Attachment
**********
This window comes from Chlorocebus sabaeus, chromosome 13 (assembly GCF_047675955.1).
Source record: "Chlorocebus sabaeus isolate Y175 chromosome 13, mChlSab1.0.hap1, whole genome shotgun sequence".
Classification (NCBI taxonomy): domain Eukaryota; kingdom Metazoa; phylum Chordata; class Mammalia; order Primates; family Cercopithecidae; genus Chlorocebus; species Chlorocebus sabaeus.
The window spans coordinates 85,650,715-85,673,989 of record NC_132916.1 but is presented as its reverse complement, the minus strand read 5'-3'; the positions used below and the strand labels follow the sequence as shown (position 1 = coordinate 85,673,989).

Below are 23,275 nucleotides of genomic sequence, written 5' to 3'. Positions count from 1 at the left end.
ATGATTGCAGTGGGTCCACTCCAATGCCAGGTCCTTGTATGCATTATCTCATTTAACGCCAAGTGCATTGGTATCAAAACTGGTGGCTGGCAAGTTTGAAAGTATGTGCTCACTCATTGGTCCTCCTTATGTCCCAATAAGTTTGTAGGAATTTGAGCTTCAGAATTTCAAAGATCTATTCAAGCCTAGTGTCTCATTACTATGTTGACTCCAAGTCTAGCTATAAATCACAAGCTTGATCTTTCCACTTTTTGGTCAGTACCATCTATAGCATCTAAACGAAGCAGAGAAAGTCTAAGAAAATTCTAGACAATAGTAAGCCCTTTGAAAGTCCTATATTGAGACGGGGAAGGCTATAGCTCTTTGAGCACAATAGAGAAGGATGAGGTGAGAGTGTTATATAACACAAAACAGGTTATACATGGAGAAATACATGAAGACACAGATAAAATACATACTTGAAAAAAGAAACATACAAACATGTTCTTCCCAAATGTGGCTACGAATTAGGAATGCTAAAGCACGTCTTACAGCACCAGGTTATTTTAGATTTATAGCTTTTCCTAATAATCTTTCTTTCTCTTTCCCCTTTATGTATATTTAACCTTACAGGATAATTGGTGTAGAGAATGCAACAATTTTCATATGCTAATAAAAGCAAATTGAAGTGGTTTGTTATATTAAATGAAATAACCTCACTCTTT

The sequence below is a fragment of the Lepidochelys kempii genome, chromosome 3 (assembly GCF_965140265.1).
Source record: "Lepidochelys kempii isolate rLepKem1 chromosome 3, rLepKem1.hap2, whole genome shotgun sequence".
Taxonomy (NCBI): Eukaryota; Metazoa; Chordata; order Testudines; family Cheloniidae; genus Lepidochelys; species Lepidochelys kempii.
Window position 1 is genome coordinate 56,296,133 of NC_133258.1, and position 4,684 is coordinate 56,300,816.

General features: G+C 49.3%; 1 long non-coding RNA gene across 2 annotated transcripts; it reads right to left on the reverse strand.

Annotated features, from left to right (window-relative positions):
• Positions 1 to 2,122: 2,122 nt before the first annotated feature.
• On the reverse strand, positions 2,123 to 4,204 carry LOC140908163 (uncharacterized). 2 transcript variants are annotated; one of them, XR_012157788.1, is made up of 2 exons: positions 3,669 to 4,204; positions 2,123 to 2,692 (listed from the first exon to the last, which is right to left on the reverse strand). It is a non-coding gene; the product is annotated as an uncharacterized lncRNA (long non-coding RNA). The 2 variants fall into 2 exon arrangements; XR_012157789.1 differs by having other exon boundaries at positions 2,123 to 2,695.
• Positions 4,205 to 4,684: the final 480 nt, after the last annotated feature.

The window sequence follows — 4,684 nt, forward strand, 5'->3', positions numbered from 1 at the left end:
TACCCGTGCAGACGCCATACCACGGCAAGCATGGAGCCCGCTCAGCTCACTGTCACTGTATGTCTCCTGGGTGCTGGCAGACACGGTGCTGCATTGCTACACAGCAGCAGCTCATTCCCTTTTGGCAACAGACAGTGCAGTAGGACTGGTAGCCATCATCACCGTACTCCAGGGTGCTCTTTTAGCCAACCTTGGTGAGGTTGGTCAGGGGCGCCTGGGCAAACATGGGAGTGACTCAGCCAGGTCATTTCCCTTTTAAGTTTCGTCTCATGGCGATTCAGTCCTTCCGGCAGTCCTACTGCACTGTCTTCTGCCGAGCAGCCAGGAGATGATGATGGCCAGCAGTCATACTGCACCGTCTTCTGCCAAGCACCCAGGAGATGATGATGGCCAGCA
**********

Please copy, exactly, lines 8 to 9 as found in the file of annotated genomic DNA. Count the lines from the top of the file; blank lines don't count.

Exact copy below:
Source record: "Lepidochelys kempii isolate rLepKem1 chromosome 3, rLepKem1.hap2, whole genome shotgun sequence".
Taxonomy (NCBI): Eukaryota; Metazoa; Chordata; order Testudines; family Cheloniidae; genus Lepidochelys; species Lepidochelys kempii.